Naoko Takada's Sunday afternoon marimba recital at the Terrace Theater offered many pleasures. The repertory for this instrument, which might be likened to a gigantic xylophone, is still somewhat limited, for it is only in recent years that it has begun to come into its own as a solo vehicle. Still, between Takada's own arrangements of music by Bach and Debussy and contemporary works by a number of American and Japanese composers, a lively and effective program was assembled.

Watching Takada play was part of the fun. At times she looked like a practitioner of some as-yet-undefined martial art, wielding two mallets in each hand and then plunging them down, with fierce exactitude, into the instrument's solar plexus. At other times she took on the air of an actress, calibrating her hesitations and wearing the mood of the music on her expressive face.

At least since the pioneering work of Steve Reich in the early 1970s, much music for mallet instruments tends to be busy, consonant and reiterative. The title Joseph Schwantner gave to the first piece on the program -- "Velocities (Moto Perpetuo)" -- summed up much of the afternoon. Because the sound of the marimba fades so quickly, composers tend to keep their players very active, hammering away speedily and in a close approximation of perpetual motion.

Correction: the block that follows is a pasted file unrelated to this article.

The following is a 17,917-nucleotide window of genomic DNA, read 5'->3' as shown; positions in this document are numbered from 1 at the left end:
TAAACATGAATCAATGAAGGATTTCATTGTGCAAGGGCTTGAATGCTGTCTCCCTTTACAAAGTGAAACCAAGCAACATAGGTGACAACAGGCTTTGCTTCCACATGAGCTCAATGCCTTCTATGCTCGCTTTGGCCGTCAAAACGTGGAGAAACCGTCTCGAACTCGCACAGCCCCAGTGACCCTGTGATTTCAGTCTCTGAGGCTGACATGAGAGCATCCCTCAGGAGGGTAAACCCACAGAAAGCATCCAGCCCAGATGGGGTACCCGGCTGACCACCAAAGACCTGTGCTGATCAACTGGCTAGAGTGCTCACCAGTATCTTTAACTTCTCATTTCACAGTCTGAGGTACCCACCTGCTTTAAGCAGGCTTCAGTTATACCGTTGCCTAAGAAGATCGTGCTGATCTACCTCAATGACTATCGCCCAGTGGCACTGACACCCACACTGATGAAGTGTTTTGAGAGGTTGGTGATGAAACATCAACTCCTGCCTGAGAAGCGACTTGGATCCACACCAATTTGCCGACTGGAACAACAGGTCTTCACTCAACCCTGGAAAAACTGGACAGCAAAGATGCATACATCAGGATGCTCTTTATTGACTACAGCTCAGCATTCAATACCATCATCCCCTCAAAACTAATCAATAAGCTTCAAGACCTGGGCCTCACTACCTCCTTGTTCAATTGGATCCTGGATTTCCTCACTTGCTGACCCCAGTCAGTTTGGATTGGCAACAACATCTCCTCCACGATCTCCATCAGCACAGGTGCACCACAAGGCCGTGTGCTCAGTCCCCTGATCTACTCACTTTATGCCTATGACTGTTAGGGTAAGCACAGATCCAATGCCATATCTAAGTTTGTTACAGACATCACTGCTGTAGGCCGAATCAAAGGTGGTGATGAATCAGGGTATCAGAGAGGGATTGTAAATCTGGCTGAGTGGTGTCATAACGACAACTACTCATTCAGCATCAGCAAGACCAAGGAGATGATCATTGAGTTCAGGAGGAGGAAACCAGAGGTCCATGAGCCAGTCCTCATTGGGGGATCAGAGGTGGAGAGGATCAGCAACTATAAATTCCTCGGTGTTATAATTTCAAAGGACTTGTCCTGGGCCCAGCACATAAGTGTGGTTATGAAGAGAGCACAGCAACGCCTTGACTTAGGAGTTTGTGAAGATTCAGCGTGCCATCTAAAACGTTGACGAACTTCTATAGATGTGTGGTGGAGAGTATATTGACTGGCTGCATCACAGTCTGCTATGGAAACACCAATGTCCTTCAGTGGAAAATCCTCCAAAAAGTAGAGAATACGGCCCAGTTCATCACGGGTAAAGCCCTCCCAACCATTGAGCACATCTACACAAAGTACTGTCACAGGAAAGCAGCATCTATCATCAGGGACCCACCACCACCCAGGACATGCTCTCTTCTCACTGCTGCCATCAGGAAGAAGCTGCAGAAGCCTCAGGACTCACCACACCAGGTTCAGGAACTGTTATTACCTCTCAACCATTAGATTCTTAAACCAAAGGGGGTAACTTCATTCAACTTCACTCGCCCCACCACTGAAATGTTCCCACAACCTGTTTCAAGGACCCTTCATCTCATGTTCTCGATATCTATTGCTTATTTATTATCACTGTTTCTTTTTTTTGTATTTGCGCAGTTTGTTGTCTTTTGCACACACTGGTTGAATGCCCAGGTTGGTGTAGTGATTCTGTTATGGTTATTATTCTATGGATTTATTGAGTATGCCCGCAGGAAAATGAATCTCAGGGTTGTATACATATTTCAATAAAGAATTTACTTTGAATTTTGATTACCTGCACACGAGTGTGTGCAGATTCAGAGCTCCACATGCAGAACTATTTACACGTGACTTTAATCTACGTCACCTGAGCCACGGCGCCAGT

Two composers in their early twenties fashioned works especially for Takada. Yasutaki Inamori's "Petals in the Wind" made eloquent play with Japanese musical modes and gentle rhythmic pulsations. Paul Fowler's "Michiyuki (The Road to Death)," based on an 18th-century Japanese play titled "The Love Suicides at Sonezaki," occasionally seemed overcrowded with ideas -- the whacking of sticks, hums and whispers from Takada, and so on -- yet the ideas were real and the piece effective.

Eric Ewazen's "Northern Lights" contained the most affecting music of the afternoon -- a sort of rhapsody on a chorale, dignified and prayerful, moving along solemnly on waves of pure feeling. Leigh Howard Stevens's "Rhythmic Caprice" proved an expert display of the marimba's outer limits by a composer who has dedicated much of his life to the instrument (Stevens holds four U.S. patents for marimba design). And Daniel Berg's "Over the Moon" proved a succinct, jazzy romp -- here and gone.

Takada hit a few wrong notes early on in her arrangement of Bach's Prelude and Fugue in C Minor from the first book of "The Well-Tempered Clavier" and they seemed to rattle her for the rest of the piece, which never quite settled in. Her two settings of Debussy, the Arabesque No. 1 in E Minor and "Doctor Gradus ad Parnassum" from the "Children's Corner" -- were much more successful. The latter of these, in particular, was characterized by a wonderful mixture of pomp and playfulness.